The increases are still relatively modest, and the data are still mixed. In October, for example, the Labor Department reported average hourly earnings increased at a 2.8 percent rate — the highest since mid-2009, but wage growth slowed in November. A separate report this month showed the cost of labor — another measure of wage growth — increased especially during the spring of this year.

President-elect Donald Trump rode to electoral victory in part on discontent with Washington. He promised to "drain the swamp" — referring to the nation's capital. And No. 2 on his "Contract With The American Voter," listing activities for his first 100 days, is a hiring freeze on all civilian federal jobs that aren't involved in public safety or public health.

The Dow Jones Industrial Average closed up more than 1 percent Thursday at an all-time high of 18,807.88, as investors bet that the Donald Trump presidency will mean less regulation and more potential stimulus spending.

Come next Tuesday, millions of people will stand in line to vote; last presidential cycle, about 57.5 percent of eligible voters cast ballots. Still, that means nearly half did not. Many people stay away from the polls because they run out of time, or have a work conflict — in which case lacking paid time off to vote might be a factor.

Paid leave to vote is covered by a patchwork of laws around the country.

There aren't many things the two major presidential candidates agree on, but here's one: Both Hillary Clinton and Donald Trump say they would spend more to rebuild the country's aging infrastructure.

Sounds, particularly those made by other humans, rank as the No. 1 distraction in the workplace. According to workplace design expert Alan Hedge at Cornell, 74 percent of workers say they face "many" instances of disturbances and distractions from noise.

"In general, if it's coming from another person, it's much more disturbing than when it's coming from a machine," he says, because, as social beings, humans are attuned to man-made sounds. He says overheard conversations, as well as high-pitched and intermittent noises, also draw attention away from tasks at hand.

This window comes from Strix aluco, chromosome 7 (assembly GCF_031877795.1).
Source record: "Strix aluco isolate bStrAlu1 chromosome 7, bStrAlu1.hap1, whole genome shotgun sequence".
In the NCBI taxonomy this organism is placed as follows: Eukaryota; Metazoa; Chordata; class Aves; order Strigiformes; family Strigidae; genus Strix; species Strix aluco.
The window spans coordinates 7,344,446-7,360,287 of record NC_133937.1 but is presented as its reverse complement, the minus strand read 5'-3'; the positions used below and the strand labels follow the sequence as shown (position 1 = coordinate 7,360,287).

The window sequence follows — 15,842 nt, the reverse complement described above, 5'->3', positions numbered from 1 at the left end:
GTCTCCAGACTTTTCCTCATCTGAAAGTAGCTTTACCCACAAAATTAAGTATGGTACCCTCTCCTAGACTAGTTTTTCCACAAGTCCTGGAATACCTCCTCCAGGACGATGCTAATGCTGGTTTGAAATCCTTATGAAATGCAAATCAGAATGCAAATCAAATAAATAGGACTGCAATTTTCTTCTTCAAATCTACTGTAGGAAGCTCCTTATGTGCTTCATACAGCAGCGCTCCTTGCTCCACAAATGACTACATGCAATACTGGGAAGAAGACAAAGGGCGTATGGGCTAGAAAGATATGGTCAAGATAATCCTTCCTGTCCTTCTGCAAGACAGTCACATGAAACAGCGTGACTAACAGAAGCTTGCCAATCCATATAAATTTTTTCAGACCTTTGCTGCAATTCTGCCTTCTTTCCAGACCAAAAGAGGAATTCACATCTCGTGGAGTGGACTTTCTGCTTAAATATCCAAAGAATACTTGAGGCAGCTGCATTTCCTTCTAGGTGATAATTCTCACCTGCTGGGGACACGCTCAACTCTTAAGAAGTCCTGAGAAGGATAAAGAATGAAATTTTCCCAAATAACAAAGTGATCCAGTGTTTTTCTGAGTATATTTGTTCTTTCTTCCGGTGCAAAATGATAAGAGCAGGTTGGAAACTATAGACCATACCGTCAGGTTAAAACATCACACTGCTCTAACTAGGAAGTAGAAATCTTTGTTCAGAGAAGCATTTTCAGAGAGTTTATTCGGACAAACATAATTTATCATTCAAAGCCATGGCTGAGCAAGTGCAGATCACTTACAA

Elizabeth Allen was at a happy hour for a San Francisco tech firm a couple of years ago, when a co-worker started forcing himself on her and the few other women at the party — again and again.

He was "giving us lots of hugs," Allen says, "trying to kiss me a few times; he grabbed my butt a couple of times." The women were outnumbered by men, some of whom looked on, bemused, as the women tried to signal their distress.

Prepaid cards are a growing segment of electronic payment that often function like debit or credit cards, but currently aren't regulated like them. The Consumer Financial Protection Bureau says it is changing that, requiring prepaid card providers to conduct some of the same credit checks and disclosures required of credit card providers.

"This rule closes loopholes and protects prepaid consumers," CFPB director Richard Cordray said today in a statement. "And it backs up those protections with important new disclosures to let consumers know before they owe."

In its latest forecast, the International Monetary Fund says it sees global growth essentially moving sideways this year, with flat to slower growth in richer countries offsetting higher growth rates in emerging economies such as India.

The report comes ahead of the semiannual IMF and World Bank meeting set to kick off at the end of the week in Washington, D.C., where officials will discuss how economic policy might juice up their respective economies.